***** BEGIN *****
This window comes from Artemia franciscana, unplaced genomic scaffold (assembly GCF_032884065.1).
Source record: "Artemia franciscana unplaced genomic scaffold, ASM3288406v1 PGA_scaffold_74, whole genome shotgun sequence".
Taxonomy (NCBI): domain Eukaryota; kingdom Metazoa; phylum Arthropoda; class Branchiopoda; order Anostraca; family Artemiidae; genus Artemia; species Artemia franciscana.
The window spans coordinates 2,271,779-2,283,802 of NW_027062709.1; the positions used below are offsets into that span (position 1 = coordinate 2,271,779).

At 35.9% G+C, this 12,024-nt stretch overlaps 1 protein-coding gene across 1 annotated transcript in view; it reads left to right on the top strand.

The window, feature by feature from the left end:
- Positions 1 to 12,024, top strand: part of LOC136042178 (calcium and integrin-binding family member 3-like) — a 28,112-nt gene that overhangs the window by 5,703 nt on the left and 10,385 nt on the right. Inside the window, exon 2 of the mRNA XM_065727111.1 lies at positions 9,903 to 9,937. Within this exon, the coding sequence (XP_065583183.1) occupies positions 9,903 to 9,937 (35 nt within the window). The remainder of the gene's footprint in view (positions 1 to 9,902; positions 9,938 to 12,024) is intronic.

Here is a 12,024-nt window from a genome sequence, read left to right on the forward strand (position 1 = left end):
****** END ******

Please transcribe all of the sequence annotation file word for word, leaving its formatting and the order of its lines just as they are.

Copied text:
This window comes from Artemia franciscana, unplaced genomic scaffold (assembly GCF_032884065.1).
Source record: "Artemia franciscana unplaced genomic scaffold, ASM3288406v1 PGA_scaffold_74, whole genome shotgun sequence".
Taxonomy (NCBI): domain Eukaryota; kingdom Metazoa; phylum Arthropoda; class Branchiopoda; order Anostraca; family Artemiidae; genus Artemia; species Artemia franciscana.
The window spans coordinates 2,271,779-2,283,802 of NW_027062709.1; the positions used below are offsets into that span (position 1 = coordinate 2,271,779).

At 35.9% G+C, this 12,024-nt stretch overlaps 1 protein-coding gene across 1 annotated transcript in view; it reads left to right on the top strand.

The window, feature by feature from the left end:
- Positions 1 to 12,024, top strand: part of LOC136042178 (calcium and integrin-binding family member 3-like) — a 28,112-nt gene that overhangs the window by 5,703 nt on the left and 10,385 nt on the right. Inside the window, exon 2 of the mRNA XM_065727111.1 lies at positions 9,903 to 9,937. Within this exon, the coding sequence (XP_065583183.1) occupies positions 9,903 to 9,937 (35 nt within the window). The remainder of the gene's footprint in view (positions 1 to 9,902; positions 9,938 to 12,024) is intronic.

Here is a 12,024-nt window from a genome sequence, read left to right on the forward strand (position 1 = left end):